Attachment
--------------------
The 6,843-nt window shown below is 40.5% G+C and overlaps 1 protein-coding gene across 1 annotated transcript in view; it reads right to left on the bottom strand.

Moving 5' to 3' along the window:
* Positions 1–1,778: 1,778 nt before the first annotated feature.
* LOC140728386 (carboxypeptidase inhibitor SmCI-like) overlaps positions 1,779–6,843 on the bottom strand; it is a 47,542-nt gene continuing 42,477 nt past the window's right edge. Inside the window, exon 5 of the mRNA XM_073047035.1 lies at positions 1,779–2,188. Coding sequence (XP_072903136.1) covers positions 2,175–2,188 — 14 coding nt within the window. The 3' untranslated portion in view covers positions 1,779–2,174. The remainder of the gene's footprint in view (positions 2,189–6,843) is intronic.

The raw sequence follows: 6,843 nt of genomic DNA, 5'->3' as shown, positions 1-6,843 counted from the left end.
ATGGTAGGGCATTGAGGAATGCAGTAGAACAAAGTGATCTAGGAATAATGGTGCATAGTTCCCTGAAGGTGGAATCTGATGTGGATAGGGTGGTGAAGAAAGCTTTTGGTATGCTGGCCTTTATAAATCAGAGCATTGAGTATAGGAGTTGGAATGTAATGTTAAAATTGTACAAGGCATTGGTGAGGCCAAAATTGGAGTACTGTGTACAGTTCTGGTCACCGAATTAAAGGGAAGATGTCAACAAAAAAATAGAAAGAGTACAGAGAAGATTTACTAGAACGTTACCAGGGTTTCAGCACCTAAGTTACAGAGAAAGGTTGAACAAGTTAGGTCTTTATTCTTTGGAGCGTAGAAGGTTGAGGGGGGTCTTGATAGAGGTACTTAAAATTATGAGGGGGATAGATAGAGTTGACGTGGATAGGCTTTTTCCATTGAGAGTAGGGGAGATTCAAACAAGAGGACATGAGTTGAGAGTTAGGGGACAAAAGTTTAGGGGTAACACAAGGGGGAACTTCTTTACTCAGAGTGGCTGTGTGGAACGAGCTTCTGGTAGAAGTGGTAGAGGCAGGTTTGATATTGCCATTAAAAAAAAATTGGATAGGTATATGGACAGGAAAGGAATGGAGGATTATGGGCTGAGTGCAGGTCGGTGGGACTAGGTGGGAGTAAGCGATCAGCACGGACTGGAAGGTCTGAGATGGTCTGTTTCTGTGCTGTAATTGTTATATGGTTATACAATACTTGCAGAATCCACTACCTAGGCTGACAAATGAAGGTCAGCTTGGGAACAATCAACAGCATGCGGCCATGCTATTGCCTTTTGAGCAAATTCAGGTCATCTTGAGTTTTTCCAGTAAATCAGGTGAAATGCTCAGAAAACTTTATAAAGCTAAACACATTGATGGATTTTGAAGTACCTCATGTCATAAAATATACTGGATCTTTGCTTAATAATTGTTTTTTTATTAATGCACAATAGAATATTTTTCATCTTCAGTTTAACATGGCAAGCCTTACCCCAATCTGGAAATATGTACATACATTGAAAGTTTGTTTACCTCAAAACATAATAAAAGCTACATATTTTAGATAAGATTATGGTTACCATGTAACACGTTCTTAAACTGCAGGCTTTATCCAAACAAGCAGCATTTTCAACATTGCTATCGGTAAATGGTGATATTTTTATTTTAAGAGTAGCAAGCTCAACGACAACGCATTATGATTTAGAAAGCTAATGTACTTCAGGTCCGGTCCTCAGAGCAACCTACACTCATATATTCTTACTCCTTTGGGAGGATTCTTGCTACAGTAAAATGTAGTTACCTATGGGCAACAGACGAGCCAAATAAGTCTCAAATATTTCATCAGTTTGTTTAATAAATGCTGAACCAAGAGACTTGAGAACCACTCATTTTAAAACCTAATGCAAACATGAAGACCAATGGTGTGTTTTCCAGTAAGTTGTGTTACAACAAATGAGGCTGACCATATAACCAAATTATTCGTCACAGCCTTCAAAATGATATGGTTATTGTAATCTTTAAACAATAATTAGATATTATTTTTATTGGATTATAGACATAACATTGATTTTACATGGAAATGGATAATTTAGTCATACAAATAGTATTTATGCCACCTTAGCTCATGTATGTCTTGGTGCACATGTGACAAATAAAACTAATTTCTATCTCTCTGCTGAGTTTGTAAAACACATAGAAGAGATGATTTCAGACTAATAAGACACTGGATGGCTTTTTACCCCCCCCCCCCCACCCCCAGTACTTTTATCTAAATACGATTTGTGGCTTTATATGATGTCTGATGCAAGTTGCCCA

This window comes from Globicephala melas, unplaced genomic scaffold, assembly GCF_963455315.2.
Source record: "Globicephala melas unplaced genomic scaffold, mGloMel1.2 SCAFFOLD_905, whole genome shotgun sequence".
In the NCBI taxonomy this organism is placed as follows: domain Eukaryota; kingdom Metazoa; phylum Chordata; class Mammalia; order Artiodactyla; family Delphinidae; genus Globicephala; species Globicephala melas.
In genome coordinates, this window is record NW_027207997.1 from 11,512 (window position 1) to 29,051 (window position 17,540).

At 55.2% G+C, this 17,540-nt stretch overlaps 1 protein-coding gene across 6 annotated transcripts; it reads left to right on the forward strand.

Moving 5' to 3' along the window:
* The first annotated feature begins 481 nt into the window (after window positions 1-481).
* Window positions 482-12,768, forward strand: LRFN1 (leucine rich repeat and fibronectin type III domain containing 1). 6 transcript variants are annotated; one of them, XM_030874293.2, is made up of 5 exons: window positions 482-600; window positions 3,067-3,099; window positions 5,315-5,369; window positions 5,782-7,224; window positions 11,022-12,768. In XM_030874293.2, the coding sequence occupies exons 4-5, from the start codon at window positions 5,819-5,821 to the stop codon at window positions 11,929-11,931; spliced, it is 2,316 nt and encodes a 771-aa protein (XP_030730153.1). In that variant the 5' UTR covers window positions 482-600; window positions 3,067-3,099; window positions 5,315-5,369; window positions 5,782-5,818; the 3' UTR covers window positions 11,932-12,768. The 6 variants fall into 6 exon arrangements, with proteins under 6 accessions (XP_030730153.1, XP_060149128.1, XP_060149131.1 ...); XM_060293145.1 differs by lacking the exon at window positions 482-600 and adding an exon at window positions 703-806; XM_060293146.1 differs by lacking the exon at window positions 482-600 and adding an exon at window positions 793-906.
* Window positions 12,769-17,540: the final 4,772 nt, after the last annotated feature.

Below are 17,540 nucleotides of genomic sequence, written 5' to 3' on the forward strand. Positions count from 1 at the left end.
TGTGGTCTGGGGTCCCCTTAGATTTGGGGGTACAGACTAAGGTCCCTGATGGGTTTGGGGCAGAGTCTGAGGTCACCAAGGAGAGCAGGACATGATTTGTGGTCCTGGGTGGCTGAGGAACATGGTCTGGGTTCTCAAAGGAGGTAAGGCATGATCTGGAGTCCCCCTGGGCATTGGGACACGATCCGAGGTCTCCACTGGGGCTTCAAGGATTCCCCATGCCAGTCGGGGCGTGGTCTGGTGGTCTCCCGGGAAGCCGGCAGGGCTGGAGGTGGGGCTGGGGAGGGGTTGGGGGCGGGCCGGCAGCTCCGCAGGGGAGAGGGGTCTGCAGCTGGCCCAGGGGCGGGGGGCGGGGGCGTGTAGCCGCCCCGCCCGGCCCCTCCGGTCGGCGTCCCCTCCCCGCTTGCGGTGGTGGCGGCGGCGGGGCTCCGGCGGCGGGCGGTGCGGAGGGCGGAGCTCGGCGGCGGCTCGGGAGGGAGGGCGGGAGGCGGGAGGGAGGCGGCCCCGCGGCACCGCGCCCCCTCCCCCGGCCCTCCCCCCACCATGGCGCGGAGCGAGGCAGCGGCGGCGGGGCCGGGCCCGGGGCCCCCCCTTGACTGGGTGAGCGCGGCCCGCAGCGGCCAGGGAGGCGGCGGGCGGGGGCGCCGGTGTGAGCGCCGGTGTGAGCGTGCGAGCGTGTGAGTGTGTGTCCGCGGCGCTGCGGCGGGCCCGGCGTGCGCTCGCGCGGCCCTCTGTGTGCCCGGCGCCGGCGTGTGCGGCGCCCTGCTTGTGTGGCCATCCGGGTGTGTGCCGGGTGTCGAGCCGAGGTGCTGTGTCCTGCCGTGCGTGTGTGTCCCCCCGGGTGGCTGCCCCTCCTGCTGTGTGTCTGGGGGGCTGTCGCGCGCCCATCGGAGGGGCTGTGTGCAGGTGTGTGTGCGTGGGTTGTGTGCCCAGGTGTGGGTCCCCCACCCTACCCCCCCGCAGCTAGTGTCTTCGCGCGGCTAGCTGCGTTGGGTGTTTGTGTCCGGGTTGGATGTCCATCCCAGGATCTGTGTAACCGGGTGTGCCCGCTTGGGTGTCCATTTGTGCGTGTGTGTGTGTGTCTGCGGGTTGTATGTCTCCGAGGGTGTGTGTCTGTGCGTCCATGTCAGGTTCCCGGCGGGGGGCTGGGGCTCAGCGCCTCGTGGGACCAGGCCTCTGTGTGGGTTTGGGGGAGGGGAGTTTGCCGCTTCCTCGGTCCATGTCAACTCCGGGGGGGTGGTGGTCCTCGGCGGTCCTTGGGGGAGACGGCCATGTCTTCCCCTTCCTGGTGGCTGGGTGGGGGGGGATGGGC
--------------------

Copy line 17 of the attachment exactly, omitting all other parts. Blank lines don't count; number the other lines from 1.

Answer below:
TGTGGTCTGGGGTCCCCTTAGATTTGGGGGTACAGACTAAGGTCCCTGATGGGTTTGGGGCAGAGTCTGAGGTCACCAAGGAGAGCAGGACATGATTTGTGGTCCTGGGTGGCTGAGGAACATGGTCTGGGTTCTCAAAGGAGGTAAGGCATGATCTGGAGTCCCCCTGGGCATTGGGACACGATCCGAGGTCTCCACTGGGGCTTCAAGGATTCCCCATGCCAGTCGGGGCGTGGTCTGGTGGTCTCCCGGGAAGCCGGCAGGGCTGGAGGTGGGGCTGGGGAGGGGTTGGGGGCGGGCCGGCAGCTCCGCAGGGGAGAGGGGTCTGCAGCTGGCCCAGGGGCGGGGGGCGGGGGCGTGTAGCCGCCCCGCCCGGCCCCTCCGGTCGGCGTCCCCTCCCCGCTTGCGGTGGTGGCGGCGGCGGGGCTCCGGCGGCGGGCGGTGCGGAGGGCGGAGCTCGGCGGCGGCTCGGGAGGGAGGGCGGGAGGCGGGAGGGAGGCGGCCCCGCGGCACCGCGCCCCCTCCCCCGGCCCTCCCCCCACCATGGCGCGGAGCGAGGCAGCGGCGGCGGGGCCGGGCCCGGGGCCCCCCCTTGACTGGGTGAGCGCGGCCCGCAGCGGCCAGGGAGGCGGCGGGCGGGGGCGCCGGTGTGAGCGCCGGTGTGAGCGTGCGAGCGTGTGAGTGTGTGTCCGCGGCGCTGCGGCGGGCCCGGCGTGCGCTCGCGCGGCCCTCTGTGTGCCCGGCGCCGGCGTGTGCGGCGCCCTGCTTGTGTGGCCATCCGGGTGTGTGCCGGGTGTCGAGCCGAGGTGCTGTGTCCTGCCGTGCGTGTGTGTCCCCCCGGGTGGCTGCCCCTCCTGCTGTGTGTCTGGGGGGCTGTCGCGCGCCCATCGGAGGGGCTGTGTGCAGGTGTGTGTGCGTGGGTTGTGTGCCCAGGTGTGGGTCCCCCACCCTACCCCCCCGCAGCTAGTGTCTTCGCGCGGCTAGCTGCGTTGGGTGTTTGTGTCCGGGTTGGATGTCCATCCCAGGATCTGTGTAACCGGGTGTGCCCGCTTGGGTGTCCATTTGTGCGTGTGTGTGTGTGTCTGCGGGTTGTATGTCTCCGAGGGTGTGTGTCTGTGCGTCCATGTCAGGTTCCCGGCGGGGGGCTGGGGCTCAGCGCCTCGTGGGACCAGGCCTCTGTGTGGGTTTGGGGGAGGGGAGTTTGCCGCTTCCTCGGTCCATGTCAACTCCGGGGGGGTGGTGGTCCTCGGCGGTCCTTGGGGGAGACGGCCATGTCTTCCCCTTCCTGGTGGCTGGGTGGGGGGGGATGGGC